*DISPLAY "​C:​\Windows\Web\Wallpaper\Bliss.BMP"​         *DISPLAY "​C:​\Windows\Web\Wallpaper\Bliss.BMP"​
         PRINT "​Scroll down to see the picture"​         PRINT "​Scroll down to see the picture"​
         LINE 0,​0,​CanvasX%*2-2,​CanvasY%*2-2         LINE 0,​0,​CanvasX%*2-2,​CanvasY%*2-2
         LINE 0,​CanvasY%*2-2,​CanvasX%*2-2,​0         LINE 0,​CanvasY%*2-2,​CanvasX%*2-2,​0
-Because you will be drawing outside the area occupied by the visible output window you should take note of the article [[/​Drawing%20outside%20the%20window|Drawing outside the window]], in particular in respect of the graphics origin. The initialisation code above sets the graphics origin to the bottom-left corner of the canvas, and sets both the graphics viewport (VDU 24) and text viewport (VDU 28) to the full size of the canvas.\\ \\  Now we can enter an '​idle'​ loop during which the user can scroll the window:\\ \\ +</​code>​ 
 + 
 +Because you will be drawing outside the area occupied by the visible output window you should take note of the article [[/​Drawing%20outside%20the%20window|Drawing outside the window]], in particular in respect of the graphics origin. The initialisation code above sets the graphics origin to the bottom-left corner of the canvas, and sets both the graphics viewport (VDU 24) and text viewport (VDU 28) to the full size of the canvas.\\ \\  Now we can enter an '​idle'​ loop during which the user can scroll the window:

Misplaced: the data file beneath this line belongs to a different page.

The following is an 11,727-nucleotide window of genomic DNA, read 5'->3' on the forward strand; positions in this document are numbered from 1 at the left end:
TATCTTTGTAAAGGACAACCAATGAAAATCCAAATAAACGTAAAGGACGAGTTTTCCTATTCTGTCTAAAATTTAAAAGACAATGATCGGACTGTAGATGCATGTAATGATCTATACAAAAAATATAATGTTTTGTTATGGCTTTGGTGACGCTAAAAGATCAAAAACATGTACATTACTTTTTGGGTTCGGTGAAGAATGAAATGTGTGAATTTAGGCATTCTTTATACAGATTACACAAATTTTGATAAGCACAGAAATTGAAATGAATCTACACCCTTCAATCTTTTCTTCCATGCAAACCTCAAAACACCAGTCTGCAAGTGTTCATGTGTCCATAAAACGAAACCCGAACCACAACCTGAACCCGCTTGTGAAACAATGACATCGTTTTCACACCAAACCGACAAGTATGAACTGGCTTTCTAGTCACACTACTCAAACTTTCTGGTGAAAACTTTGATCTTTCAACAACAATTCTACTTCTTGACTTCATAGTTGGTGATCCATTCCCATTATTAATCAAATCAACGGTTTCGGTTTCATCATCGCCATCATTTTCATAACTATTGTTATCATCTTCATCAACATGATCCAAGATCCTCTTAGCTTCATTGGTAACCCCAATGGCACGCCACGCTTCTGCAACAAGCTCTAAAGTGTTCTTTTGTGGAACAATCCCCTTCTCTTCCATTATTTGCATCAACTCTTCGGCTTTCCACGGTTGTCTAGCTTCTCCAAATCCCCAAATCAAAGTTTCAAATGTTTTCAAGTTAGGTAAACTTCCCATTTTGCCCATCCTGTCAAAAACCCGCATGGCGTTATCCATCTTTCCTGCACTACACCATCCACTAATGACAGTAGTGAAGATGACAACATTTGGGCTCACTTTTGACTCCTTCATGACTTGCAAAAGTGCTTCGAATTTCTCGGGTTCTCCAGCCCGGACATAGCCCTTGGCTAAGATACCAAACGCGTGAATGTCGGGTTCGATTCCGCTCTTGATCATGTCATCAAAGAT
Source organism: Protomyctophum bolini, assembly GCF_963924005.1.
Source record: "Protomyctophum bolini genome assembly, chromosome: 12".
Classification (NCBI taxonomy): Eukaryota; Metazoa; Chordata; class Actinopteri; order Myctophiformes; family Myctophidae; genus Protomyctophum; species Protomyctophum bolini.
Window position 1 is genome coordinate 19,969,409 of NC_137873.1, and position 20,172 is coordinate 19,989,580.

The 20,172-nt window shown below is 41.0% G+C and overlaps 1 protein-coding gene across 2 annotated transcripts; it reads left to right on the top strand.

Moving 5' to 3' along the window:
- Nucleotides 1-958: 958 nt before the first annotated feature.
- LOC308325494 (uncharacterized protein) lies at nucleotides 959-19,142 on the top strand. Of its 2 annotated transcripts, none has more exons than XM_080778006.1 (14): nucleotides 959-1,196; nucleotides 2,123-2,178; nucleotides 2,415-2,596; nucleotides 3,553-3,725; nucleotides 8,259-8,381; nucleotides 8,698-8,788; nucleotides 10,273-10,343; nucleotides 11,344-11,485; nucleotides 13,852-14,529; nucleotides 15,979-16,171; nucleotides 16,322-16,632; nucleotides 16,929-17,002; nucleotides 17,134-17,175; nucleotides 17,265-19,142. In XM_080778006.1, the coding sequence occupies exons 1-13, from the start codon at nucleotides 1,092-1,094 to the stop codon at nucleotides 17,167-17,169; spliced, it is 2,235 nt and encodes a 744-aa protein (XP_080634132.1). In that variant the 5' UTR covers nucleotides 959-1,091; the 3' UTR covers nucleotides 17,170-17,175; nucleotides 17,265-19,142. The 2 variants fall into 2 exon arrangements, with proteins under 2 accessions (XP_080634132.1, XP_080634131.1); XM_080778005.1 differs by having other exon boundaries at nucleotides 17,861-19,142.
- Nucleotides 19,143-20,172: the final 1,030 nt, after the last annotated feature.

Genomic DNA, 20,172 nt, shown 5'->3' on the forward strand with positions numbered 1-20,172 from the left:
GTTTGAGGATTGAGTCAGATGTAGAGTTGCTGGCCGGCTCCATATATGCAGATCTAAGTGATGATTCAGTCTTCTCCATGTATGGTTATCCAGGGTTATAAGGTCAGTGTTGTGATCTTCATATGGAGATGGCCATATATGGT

+ 
 +<code bb4w>
         REPEAT         REPEAT
           WAIT 1           WAIT 1
         UNTIL FALSE         UNTIL FALSE
         END         END
-Of course in a practical program it is likely you will want to do something more useful here!\\ \\  Finally, here is the procedure which contains the '​magic'​ to make all this work:\\ \\ +</​code>​ 
 + 
 +Of course in a practical program it is likely you will want to do something more useful here!\\ \\  Finally, here is the procedure which contains the '​magic'​ to make all this work: 
 + 
 +<code bb4w>
         DEF PROCmove(msg%,​wp%,​lp%)         DEF PROCmove(msg%,​wp%,​lp%)
         PRIVATE sih{}, siv{}         PRIVATE sih{}, siv{}
Line 77: Line 91:
         *REFRESH         *REFRESH
         ENDPROC         ENDPROC
 +</​code>​
 +
 Note that the code in this article is not compatible with SPRITELIB. Note that the code in this article is not compatible with SPRITELIB.
scrolling_20over_20a_20large_20canvas.txt · Last modified: 2018/04/17 13:49 by richardrussell